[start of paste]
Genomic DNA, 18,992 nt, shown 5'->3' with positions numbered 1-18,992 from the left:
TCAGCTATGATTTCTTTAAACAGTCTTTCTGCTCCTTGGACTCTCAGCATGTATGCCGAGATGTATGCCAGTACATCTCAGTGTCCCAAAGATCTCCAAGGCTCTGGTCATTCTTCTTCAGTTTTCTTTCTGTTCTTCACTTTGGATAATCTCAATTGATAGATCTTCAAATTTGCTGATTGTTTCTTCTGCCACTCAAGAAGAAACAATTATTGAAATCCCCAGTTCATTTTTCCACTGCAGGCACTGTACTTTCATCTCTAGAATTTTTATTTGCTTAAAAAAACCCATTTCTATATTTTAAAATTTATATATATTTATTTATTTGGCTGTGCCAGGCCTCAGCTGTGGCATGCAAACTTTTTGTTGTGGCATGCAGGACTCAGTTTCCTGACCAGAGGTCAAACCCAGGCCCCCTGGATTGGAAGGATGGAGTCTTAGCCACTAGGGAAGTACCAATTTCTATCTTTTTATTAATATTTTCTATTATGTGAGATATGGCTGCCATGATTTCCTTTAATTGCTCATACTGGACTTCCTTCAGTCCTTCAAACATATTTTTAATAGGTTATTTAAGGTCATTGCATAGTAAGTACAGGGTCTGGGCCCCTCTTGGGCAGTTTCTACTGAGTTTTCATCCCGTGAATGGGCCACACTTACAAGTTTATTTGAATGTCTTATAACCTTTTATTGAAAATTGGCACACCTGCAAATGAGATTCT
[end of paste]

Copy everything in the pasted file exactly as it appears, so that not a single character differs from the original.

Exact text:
Genomic DNA, 18,992 nt, shown 5'->3' with positions numbered 1-18,992 from the left:
TCAGCTATGATTTCTTTAAACAGTCTTTCTGCTCCTTGGACTCTCAGCATGTATGCCGAGATGTATGCCAGTACATCTCAGTGTCCCAAAGATCTCCAAGGCTCTGGTCATTCTTCTTCAGTTTTCTTTCTGTTCTTCACTTTGGATAATCTCAATTGATAGATCTTCAAATTTGCTGATTGTTTCTTCTGCCACTCAAGAAGAAACAATTATTGAAATCCCCAGTTCATTTTTCCACTGCAGGCACTGTACTTTCATCTCTAGAATTTTTATTTGCTTAAAAAAACCCATTTCTATATTTTAAAATTTATATATATTTATTTATTTGGCTGTGCCAGGCCTCAGCTGTGGCATGCAAACTTTTTGTTGTGGCATGCAGGACTCAGTTTCCTGACCAGAGGTCAAACCCAGGCCCCCTGGATTGGAAGGATGGAGTCTTAGCCACTAGGGAAGTACCAATTTCTATCTTTTTATTAATATTTTCTATTATGTGAGATATGGCTGCCATGATTTCCTTTAATTGCTCATACTGGACTTCCTTCAGTCCTTCAAACATATTTTTAATAGGTTATTTAAGGTCATTGCATAGTAAGTACAGGGTCTGGGCCCCTCTTGGGCAGTTTCTACTGAGTTTTCATCCCGTGAATGGGCCACACTTACAAGTTTATTTGAATGTCTTATAACCTTTTATTGAAAATTGGCACACCTGCAAATGAGATTCT